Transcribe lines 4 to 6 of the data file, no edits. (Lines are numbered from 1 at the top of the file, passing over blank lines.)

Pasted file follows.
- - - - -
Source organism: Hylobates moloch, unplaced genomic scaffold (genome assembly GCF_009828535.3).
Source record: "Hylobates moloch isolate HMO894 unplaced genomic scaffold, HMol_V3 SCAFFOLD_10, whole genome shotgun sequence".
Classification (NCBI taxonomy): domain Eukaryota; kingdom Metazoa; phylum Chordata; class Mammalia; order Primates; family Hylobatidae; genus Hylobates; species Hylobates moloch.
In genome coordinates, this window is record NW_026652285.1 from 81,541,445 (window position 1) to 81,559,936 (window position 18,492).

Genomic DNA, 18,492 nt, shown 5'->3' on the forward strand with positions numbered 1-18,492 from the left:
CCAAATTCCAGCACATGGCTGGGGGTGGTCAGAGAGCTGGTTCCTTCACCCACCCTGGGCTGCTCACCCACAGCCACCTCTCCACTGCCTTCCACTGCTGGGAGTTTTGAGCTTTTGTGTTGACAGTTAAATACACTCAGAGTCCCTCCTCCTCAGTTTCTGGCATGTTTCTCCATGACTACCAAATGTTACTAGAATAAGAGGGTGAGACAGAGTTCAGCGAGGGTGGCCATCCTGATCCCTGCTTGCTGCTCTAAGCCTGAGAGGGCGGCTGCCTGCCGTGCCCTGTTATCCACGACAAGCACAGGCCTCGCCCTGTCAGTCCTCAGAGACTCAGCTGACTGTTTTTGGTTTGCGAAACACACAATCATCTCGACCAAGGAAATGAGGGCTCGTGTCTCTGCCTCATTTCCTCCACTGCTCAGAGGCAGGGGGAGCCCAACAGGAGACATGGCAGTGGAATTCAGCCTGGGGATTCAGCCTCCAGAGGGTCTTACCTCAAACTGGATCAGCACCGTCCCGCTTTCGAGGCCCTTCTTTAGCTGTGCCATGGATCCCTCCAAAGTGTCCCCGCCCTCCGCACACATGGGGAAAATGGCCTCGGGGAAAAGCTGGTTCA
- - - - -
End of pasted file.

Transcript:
In genome coordinates, this window is record NW_026652285.1 from 81,541,445 (window position 1) to 81,559,936 (window position 18,492).

Genomic DNA, 18,492 nt, shown 5'->3' on the forward strand with positions numbered 1-18,492 from the left:
CCAAATTCCAGCACATGGCTGGGGGTGGTCAGAGAGCTGGTTCCTTCACCCACCCTGGGCTGCTCACCCACAGCCACCTCTCCACTGCCTTCCACTGCTGGGAGTTTTGAGCTTTTGTGTTGACAGTTAAATACACTCAGAGTCCCTCCTCCTCAGTTTCTGGCATGTTTCTCCATGACTACCAAATGTTACTAGAATAAGAGGGTGAGACAGAGTTCAGCGAGGGTGGCCATCCTGATCCCTGCTTGCTGCTCTAAGCCTGAGAGGGCGGCTGCCTGCCGTGCCCTGTTATCCACGACAAGCACAGGCCTCGCCCTGTCAGTCCTCAGAGACTCAGCTGACTGTTTTTGGTTTGCGAAACACACAATCATCTCGACCAAGGAAATGAGGGCTCGTGTCTCTGCCTCATTTCCTCCACTGCTCAGAGGCAGGGGGAGCCCAACAGGAGACATGGCAGTGGAATTCAGCCTGGGGATTCAGCCTCCAGAGGGTCTTACCTCAAACTGGATCAGCACCGTCCCGCTTTCGAGGCCCTTCTTTAGCTGTGCCATGGATCCCTCCAAAGTGTCCCCGCCCTCCGCACACATGGGGAAAATGGCCTCGGGGAAAAGCTGGTTCA